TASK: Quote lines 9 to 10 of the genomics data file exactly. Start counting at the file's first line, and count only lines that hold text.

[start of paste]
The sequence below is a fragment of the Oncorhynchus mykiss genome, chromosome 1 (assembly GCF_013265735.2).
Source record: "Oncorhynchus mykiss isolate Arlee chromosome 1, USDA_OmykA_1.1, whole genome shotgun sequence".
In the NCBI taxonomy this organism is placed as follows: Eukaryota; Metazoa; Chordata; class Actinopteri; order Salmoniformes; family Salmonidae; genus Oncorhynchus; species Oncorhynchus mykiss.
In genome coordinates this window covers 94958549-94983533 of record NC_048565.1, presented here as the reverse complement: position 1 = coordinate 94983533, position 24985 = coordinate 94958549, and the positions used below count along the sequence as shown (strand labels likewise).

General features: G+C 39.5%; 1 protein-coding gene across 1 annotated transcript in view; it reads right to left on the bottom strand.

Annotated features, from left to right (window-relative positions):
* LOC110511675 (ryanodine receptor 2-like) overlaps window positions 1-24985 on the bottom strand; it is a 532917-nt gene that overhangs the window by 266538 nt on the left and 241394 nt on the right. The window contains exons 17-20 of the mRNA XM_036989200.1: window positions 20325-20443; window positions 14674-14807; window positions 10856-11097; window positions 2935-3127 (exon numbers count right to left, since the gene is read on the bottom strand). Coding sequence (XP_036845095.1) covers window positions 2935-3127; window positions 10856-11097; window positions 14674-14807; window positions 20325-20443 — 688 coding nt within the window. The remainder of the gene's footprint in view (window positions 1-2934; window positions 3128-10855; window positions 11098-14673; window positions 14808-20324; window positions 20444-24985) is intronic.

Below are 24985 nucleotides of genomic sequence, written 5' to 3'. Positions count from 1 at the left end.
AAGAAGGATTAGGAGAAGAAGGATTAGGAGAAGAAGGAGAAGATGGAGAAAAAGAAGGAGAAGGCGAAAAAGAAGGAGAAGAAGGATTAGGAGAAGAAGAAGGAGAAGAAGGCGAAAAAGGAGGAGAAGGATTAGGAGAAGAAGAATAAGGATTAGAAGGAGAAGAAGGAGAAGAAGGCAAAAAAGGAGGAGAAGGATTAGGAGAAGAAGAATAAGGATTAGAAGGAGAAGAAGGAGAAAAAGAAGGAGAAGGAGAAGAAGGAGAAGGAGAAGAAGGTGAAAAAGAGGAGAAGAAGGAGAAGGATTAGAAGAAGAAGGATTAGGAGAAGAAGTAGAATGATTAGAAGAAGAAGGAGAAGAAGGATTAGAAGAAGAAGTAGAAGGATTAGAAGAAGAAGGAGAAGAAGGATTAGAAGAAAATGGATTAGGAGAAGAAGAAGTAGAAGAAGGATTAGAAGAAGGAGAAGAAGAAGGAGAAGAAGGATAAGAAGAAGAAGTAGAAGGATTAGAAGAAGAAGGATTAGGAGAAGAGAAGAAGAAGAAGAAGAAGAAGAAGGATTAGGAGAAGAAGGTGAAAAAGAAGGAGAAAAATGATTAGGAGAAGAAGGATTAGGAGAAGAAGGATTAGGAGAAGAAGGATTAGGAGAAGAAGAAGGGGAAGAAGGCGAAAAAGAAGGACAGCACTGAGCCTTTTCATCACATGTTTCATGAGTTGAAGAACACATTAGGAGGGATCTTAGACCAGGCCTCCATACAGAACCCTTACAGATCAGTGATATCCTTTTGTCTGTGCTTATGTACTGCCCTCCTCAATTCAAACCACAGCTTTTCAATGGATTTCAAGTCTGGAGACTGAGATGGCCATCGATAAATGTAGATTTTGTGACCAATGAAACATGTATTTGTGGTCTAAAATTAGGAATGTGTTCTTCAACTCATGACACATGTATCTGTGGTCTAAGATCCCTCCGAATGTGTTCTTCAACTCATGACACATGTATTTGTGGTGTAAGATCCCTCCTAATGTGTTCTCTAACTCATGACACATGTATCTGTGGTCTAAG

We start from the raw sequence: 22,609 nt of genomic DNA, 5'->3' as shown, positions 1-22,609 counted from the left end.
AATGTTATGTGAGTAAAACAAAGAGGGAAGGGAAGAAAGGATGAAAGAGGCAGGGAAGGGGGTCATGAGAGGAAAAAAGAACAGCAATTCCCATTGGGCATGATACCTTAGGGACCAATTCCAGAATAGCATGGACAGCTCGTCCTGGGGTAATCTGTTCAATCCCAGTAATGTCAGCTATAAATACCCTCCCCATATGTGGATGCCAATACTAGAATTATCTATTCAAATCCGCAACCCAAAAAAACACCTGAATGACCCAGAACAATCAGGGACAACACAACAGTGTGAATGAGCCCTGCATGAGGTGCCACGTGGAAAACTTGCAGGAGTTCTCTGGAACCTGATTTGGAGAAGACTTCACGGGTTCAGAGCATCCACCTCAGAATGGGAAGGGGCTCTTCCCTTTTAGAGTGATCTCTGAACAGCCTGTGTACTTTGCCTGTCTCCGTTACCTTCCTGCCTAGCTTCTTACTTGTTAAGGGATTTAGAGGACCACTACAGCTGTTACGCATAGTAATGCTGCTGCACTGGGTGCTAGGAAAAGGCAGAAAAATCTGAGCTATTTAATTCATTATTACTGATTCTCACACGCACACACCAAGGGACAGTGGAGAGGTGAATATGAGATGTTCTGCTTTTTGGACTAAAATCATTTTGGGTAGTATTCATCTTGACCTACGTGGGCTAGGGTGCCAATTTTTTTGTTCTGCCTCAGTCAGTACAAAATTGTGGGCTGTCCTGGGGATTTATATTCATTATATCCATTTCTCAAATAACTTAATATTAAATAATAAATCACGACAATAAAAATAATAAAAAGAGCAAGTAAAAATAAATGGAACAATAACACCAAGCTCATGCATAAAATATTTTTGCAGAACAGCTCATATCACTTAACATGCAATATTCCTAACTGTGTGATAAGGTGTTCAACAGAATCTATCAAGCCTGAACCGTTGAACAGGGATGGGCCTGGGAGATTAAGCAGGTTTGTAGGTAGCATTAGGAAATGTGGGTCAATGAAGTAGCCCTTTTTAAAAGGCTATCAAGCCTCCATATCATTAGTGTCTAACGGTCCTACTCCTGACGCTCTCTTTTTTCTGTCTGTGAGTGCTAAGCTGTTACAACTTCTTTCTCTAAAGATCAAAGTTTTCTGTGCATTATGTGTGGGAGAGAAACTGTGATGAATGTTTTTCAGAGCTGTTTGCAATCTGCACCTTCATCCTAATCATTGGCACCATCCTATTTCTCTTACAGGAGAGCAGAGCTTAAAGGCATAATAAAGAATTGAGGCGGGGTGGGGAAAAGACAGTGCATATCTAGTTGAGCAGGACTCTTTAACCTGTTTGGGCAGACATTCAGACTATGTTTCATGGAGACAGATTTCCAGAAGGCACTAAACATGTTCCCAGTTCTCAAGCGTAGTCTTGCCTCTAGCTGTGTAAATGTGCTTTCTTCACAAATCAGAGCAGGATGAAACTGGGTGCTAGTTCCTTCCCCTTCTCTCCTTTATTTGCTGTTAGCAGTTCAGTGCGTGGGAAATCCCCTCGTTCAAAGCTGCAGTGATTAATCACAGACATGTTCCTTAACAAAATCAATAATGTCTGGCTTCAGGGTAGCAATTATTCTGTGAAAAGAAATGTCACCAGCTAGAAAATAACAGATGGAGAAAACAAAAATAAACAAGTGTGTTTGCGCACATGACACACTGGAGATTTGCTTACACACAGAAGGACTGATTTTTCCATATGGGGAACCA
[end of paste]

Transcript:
AAGAAGGATTAGGAGAAGAAGGATTAGGAGAAGAAGGAGAAGATGGAGAAAAAGAAGGAGAAGGCGAAAAAGAAGGAGAAGAAGGATTAGGAGAAGAAGAAGGAGAAGAAGGCGAAAAAGGAGGAGAAGGATTAGGAGAAGAAGAATAAGGATTAGAAGGAGAAGAAGGAGAAGAAGGCAAAAAAGGAGGAGAAGGATTAGGAGAAGAAGAATAAGGATTAGAAGGAGAAGAAGGAGAAAAAGAAGGAGAAGGAGAAGAAGGAGAAGGAGAAGAAGGTGAAAAAGAGGAGAAGAAGGAGAAGGATTAGAAGAAGAAGGATTAGGAGAAGAAGTAGAATGATTAGAAGAAGAAGGAGAAGAAGGATTAGAAGAAGAAGTAGAAGGATTAGAAGAAGAAGGAGAAGAAGGATTAGAAGAAAATGGATTAGGAGAAGAAGAAGTAGAAGAAGGATTAGAAGAAGGAGAAGAAGAAGGAGAAGAAGGATAAGAAGAAGAAGTAGAAGGATTAGAAGAAGAAGGATTAGGAGAAGAGAAGAAGAAGAAGAAGAAGAAGAAGGATTAGGAGAAGAAGGTGAAAAAGAAGGAGAAAAATGATTAGGAGAAGAAGGATTAGGAGAAGAAGGATTAGGAGAAGAAGGATTAGGAGAAGAAGAAGGGGAAGAAGGCGAAAAAGAAGGACAGCACTGAGCCTTTTCATCACATGTTTCATGAGTTGAAGAACACATTAGGAGGGATCTTAGACCAGGCCTCCATACAGAACCCTTACAGATCAGTGATATCCTTTTGTCTGTGCTTATGTACTGCCCTCCTCAATTCAAACCACAGCTTTTCAATGGATTTCAAGTCTGGAGACTGAGATGGCCATCGATAAATGTAGATTTTGTGACCAATGAAACATGTATTTGTGGTCTAAAATTAGGAATGTGTTCTTCAACTCATGACACATGTATCTGTGGTCTAAGATCCCTCCGAATGTGTTCTTCAACTCATGACACATGTATTTGTGGTGTAAGATCCCTCCTAATGTGTTCTCTAACTCATGACACATGTATCTGTGGTCTAAG

We start from the raw sequence: 22,609 nt of genomic DNA, 5'->3' as shown, positions 1-22,609 counted from the left end.